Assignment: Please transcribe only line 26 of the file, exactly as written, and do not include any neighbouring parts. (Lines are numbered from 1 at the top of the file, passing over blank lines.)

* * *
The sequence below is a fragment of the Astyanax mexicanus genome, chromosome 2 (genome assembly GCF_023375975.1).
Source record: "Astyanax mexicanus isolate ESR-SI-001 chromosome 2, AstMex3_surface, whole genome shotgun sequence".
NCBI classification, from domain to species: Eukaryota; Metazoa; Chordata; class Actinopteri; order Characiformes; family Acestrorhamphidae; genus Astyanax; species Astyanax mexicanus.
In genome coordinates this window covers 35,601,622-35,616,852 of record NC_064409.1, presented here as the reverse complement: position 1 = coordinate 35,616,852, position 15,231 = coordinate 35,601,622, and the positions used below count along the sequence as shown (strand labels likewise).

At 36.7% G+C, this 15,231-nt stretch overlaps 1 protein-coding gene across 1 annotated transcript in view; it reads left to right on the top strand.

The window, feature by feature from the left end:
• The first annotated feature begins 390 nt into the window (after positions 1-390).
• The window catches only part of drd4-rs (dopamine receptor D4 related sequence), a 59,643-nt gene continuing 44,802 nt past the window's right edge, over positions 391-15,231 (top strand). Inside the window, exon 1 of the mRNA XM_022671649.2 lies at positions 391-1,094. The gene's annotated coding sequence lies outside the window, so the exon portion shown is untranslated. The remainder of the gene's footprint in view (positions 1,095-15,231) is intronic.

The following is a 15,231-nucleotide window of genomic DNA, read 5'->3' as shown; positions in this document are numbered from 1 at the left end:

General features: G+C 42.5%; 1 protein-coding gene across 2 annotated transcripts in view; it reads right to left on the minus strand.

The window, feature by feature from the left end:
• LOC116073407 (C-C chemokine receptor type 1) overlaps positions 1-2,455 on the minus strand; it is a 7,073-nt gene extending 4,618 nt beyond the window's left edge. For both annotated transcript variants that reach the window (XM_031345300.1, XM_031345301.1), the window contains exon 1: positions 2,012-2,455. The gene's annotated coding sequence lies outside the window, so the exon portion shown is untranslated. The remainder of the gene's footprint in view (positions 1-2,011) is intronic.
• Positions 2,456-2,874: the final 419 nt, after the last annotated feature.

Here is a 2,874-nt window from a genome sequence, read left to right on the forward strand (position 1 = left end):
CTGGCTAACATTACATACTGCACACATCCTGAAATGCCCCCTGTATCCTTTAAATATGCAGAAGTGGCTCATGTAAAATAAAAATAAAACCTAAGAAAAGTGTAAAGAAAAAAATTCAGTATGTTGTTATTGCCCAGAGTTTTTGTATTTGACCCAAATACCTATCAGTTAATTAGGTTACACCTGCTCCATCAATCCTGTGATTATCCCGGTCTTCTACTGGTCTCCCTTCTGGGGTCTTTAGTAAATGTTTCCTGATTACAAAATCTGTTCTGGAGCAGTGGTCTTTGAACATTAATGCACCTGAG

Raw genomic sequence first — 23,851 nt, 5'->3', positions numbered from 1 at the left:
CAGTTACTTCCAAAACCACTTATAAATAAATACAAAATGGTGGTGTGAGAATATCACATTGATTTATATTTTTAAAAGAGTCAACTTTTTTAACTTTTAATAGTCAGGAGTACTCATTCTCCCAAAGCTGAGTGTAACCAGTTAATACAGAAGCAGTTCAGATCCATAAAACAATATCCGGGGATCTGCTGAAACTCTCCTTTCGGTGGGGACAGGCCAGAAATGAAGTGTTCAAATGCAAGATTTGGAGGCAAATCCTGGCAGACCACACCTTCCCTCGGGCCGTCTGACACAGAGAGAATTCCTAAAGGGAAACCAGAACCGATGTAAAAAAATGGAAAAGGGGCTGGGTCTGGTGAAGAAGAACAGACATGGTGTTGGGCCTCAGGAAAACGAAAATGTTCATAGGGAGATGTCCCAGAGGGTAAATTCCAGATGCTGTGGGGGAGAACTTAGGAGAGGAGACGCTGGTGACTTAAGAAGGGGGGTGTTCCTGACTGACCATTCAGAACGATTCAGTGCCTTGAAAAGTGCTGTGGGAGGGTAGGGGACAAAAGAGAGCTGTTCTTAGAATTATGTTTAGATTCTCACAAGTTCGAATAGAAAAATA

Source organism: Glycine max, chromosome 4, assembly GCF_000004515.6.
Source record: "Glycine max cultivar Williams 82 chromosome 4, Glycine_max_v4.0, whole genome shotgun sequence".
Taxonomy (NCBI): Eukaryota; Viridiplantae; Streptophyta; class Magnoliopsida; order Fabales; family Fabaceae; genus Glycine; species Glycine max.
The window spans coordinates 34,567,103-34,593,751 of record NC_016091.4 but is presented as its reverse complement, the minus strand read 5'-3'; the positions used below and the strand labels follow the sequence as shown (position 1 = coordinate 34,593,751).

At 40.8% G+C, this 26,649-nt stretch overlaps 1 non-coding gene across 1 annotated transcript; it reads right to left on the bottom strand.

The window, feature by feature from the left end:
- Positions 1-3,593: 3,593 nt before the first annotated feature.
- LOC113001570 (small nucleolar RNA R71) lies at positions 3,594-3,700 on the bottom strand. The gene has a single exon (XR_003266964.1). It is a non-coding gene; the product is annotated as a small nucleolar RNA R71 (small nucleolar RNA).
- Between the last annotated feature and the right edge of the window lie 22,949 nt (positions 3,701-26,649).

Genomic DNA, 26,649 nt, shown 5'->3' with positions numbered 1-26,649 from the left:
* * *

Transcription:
- Between the last annotated feature and the right edge of the window lie 22,949 nt (positions 3,701-26,649).